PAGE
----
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Mind Macros 59: The Lindy effect, predicting the future, and a fulfilling life
"That which is 'Lindy' is what ages in reverse, i.e., its life expectancy lengthens with time, conditional on survival." — Nassim Nicholas Taleb
Welcome to another issue of Mind Macros - I hope you find something of value.
Food for Thought
I. The Lindy effect: Predicting the future
"That which is ‘Lindy’ is what ages in reverse, i.e., its life expectancy lengthens with time, conditional on survival." — From Skin in the Game by Nassim Nicholas Taleb.
"Time to get more technical, so a distinction is helpful at this stage. Let us separate the perishable (humans, single items) from the nonperishable, the potentially perennial. The nonperishable is anything that does not have an organic unavoidable expiration date. The perishable is typically an object, the nonperishable has an informational nature to it. A single car is perishable, but the automobile as a technology has survived about a century (and we will speculate should survive another one). Humans die, but their genes—a code—do not necessarily. The physical book is perishable—say, a specific copy of the Old Testament—but its contents are not, as they can be expressed into another physical book.
"Let me express my idea in Lebanese dialect first. When you see a young and an old human, you can be confident that the younger will survive the elder. With something nonperishable, say a technology, that is not the case. We have two possibilities: either both are expected to have the same additional life expectancy (the case in which the probability distribution is called exponential), or the old is expected to have a longer expectancy than the young, in proportion to their relative age. In that situation, if the old is eighty and the young is ten, the elder is expected to live eight times as long as the younger one.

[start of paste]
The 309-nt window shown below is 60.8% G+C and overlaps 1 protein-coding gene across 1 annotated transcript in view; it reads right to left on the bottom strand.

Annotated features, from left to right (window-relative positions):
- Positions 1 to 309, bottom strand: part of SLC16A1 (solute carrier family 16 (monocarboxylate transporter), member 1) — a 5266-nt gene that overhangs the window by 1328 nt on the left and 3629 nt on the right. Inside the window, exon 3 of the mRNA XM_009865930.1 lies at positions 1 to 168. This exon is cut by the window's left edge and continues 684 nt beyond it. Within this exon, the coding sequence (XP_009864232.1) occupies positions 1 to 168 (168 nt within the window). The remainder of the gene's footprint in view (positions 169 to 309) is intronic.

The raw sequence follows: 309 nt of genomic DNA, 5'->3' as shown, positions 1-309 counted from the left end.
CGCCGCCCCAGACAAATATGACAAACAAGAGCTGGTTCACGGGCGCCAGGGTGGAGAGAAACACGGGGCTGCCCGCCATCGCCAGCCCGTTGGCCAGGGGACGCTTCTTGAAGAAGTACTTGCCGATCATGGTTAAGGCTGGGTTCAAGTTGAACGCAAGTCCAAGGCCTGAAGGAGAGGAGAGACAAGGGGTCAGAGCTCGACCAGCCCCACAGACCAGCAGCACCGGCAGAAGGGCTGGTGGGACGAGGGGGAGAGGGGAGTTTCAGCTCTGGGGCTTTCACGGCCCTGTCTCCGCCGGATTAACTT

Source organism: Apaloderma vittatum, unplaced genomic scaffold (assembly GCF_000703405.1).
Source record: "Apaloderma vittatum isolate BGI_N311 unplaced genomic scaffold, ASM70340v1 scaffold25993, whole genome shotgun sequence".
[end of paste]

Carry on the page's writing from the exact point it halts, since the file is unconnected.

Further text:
"For the perishable, every additional day in its life translates into ashorteradditional life expectancy. For the nonperishable, every additional day may imply alongerlife expectancy.
"So the longer a technology lives, the longer it can be expected to live. Let me illustrate the point (people have difficulty understanding it at the first go). Say I have for sole information about a gentleman that he is 40 years old and I want to predict how long he will live. I can look at actuarial tables and find his age-adjusted life expectancy as used by insurance companies. The table will predict that he has an extra 44 to go. Next year, when he turns 41 (or, equivalently, if applying the reasoning today to another person currently 41), he will have a little more than 43 years to go. So every year that elapses reduces his life expectancy by about a year (actually, a little less than a year, so if his life expectancy at birth is 80, his life expectancy at 80 will not be zero, but another decade or so).
"The opposite applies to nonperishable items. I am simplifying numbers here for clarity. If a book has been in print for forty years, I can expect it to be in print for another forty years. But, and that is the main difference, if it survives another decade, then it will be expected to be in print another fifty years. This, simply, as a rule, tells you why things that have been around for a long time are not “aging” like persons, but “aging” in reverse. Every year that passes without extinction doubles the additional life expectancy. This is an indicator of some robustness. The robustness of an item is proportional to its life!” — From Antifragile by Nassim Nicholas Taleb.
The Lindy effect states that the longer a nonperishable item has existed, the longer it's likely to exist. Every additional day it survives increases its life expectancy. If a book has remained in print for 2000 years, we can expect it to stay that way for another 2000 years. Among books, we can include movies, music, fashion trends, technology, consumer products, ideas and concepts, art and architecture, business models, and political systems.
II. Applying the Lindy effect